LAS VEGAS (KTNV) — Over the past 30 years, Clark County's population has more than tripled, from 756,000 people in 1990 to about 2.3 million people living in southern Nevada today. The Las Vegas economy has changed a lot during that time as well.
13 Action News spoke with David Schmidt, Nevada's chief economist, and Bob Potts, the deputy director for the Nevada Governor's Office of Economic Development, to find out where Nevada's workforce used to be, where it is today, and where it's going in the future.
You can't talk about employment in Las Vegas without talking about tourism. Tourism was a multi-billion-dollar industry before it was hit hard by COVID-19. Now, the industry is on the rebound, but still has a ways to go.
"Currently, if you look at pre-COVID recession peak employment to now, we're down about 65,000 jobs in the casino-hotel industry statewide, and so it has been a pretty flat trend coming out of the COVID recession," Schmidt said.
Tourism is not the economic titan it once was in southern Nevada, and it was trending that way even before 2020. The leisure and hospitality sector once accounted for 40% of the local workforce, but in recent years that number has dropped to about 25%.
"What we've seen is that it's shrinking as an industry, or it's staying stable while the other industries are growing around it. So, proportionally, the slice of the pie would look like it's smaller, although it may be the same size — same size slice, it's just the pie's gotten bigger," Potts said.
It speaks to the diversification of Nevada's economy, under which some industries have seen significant growth in recent years.
"We've seen growth in a number of different industries and areas, things like health care and social assistance, as there's been an aging population with more need to provide medical care and things like that. That industry has grown up to help support those needs in the population," Schmidt said. "We also have the trade, transportation and warehousing industry, which has been growing because of the location of Nevada in the West, as well as the opportunities that we have with the rise of e-commerce to help support the supply chain in the western part of the U.S."
Meanwhile, the construction industry has seen the sharpest decline, with overall employment falling 6% from 2014 to 2019, and still down about 50,000 jobs since the Great Recession.
"There weren't a lot of people building houses. Land was very cheap, houses were very cheap," said Schmidt about the economic recession around 2007. "As we've gone through the recovery over the last decade, we've been building that up. But when you have such a big hit to an industry, especially one that's lasted for multiple years, that affects the growth, the talent, the development, the recruiting that supports the future of that industry. And so, if you have the construction industry shrink, your capacity to bring on apprentices and get people trained up and recruit people into this occupation and industry are all shrunk, and then you have those downstream impacts of, 'how can we get more people in and how can we move into this industry in the future, compared to where we've been in the past?'"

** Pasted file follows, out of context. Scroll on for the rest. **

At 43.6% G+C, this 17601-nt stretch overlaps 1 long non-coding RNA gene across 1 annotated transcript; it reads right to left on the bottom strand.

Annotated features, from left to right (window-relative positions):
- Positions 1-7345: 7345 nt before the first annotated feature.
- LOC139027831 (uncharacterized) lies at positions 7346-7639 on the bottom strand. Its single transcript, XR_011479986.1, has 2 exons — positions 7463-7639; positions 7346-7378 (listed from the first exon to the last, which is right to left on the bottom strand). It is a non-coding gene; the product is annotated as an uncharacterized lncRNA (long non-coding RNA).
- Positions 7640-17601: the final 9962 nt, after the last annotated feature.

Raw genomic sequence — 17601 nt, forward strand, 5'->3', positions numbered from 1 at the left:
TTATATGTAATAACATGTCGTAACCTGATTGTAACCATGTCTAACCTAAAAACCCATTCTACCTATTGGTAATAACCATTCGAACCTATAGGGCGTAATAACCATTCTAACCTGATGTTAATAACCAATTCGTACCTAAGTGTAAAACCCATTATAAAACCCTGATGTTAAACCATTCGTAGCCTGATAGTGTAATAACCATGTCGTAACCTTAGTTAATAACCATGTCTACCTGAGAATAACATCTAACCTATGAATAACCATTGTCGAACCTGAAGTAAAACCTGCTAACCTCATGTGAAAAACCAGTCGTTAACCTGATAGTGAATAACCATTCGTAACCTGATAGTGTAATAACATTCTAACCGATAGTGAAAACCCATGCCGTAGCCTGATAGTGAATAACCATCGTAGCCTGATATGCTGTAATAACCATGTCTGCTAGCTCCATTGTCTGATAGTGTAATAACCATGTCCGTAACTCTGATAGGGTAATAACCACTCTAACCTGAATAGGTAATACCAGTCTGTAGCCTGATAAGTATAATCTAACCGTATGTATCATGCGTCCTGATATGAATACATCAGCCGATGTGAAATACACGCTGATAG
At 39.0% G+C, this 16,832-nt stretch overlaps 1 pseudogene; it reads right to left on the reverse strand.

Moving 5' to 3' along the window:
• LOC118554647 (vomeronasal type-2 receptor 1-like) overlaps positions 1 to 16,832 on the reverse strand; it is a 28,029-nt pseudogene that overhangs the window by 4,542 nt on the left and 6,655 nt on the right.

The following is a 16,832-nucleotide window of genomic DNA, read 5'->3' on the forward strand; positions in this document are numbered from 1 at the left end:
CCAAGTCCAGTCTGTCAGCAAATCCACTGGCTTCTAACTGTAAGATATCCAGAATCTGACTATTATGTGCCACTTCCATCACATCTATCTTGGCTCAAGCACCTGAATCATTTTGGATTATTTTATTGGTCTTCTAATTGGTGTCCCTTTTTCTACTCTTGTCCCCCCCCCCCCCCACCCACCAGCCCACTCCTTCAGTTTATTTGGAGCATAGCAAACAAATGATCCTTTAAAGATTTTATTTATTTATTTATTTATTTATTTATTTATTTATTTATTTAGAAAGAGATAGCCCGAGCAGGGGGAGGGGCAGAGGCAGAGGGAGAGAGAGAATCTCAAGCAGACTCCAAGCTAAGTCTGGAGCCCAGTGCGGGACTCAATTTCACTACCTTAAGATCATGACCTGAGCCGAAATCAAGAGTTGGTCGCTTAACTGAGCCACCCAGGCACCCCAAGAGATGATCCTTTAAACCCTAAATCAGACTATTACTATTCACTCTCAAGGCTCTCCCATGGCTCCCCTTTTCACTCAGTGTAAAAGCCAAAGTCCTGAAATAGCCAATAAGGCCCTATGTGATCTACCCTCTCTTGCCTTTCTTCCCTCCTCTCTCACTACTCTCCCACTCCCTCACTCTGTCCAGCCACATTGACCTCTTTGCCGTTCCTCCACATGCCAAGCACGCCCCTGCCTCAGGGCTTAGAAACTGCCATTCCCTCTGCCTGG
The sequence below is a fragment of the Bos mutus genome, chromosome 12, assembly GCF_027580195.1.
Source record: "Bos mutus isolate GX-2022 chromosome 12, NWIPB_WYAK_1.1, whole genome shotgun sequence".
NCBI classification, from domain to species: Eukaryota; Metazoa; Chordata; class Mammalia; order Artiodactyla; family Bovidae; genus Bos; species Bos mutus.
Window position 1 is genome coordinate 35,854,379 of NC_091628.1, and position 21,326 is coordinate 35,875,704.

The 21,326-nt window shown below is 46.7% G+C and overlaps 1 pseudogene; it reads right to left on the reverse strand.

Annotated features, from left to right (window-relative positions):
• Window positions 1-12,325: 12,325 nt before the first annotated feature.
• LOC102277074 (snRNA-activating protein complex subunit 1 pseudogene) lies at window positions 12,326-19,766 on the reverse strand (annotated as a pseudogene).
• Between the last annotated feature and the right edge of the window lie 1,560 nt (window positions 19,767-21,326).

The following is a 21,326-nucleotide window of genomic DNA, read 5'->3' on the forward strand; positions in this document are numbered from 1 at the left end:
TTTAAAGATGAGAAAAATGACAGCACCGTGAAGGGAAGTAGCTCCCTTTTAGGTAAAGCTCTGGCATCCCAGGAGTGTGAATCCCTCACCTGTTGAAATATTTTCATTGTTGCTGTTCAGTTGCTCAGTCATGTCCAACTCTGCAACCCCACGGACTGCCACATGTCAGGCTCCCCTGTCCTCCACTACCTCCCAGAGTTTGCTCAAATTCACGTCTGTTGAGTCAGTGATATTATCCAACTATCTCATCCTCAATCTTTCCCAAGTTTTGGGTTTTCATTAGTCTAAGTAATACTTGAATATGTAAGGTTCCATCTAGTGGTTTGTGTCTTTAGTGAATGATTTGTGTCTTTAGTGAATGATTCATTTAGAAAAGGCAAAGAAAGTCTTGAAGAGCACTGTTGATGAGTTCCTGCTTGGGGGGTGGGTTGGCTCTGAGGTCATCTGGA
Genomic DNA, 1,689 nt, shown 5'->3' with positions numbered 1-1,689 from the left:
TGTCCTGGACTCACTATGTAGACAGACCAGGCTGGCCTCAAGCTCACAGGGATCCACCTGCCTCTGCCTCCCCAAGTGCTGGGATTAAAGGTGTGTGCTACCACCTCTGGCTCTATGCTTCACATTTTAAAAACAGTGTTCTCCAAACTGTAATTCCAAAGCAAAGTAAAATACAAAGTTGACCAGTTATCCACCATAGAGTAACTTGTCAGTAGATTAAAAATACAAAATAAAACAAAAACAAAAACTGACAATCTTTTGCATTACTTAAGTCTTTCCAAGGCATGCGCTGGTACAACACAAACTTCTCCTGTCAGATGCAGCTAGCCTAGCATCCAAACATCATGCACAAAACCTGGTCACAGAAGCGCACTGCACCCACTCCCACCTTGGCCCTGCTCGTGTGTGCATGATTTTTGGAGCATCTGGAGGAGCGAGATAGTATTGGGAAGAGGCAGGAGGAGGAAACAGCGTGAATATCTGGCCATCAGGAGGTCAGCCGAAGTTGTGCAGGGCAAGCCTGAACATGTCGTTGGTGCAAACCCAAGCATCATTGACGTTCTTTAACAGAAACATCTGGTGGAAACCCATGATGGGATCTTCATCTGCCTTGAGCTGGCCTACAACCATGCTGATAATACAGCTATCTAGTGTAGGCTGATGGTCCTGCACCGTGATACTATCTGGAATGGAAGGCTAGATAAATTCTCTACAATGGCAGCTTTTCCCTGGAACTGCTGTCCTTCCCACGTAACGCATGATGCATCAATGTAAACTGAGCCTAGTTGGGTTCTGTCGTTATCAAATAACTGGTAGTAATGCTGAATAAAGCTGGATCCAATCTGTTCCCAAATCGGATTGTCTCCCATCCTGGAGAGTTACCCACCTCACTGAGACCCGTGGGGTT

Finally, looking to the future, Schmidt and Potts say keep a close eye on tech companies, because technology affects almost every other industry.
"We have an amazing capacity and an ability to kind of define what we want to look like when we mature out, when we get fully built out, whatever that looks like. This pandemic has taken, because of technology, in some of these industries that are very technology-intense or on the cusp of that, has just collapsed 10 years into one year," Potts said. "So, think about online retail sales and what's going on with warehousing and distribution and transportation...huge opportunity for us, being located where we are next to the fifth largest economy in the world, Port of Los Angeles, all of that, and points east and points west, right? So when we talk about healthcare, professional business services, warehousing, distribution, advanced manufacturing, all of those are where we've shown that we can really be competitive, and it creates huge opportunities for workforce, not only here but workforce that we can attract them into that as well."
Mining and agriculture remain important industries in Nevada, but predominantly in rural parts of the state.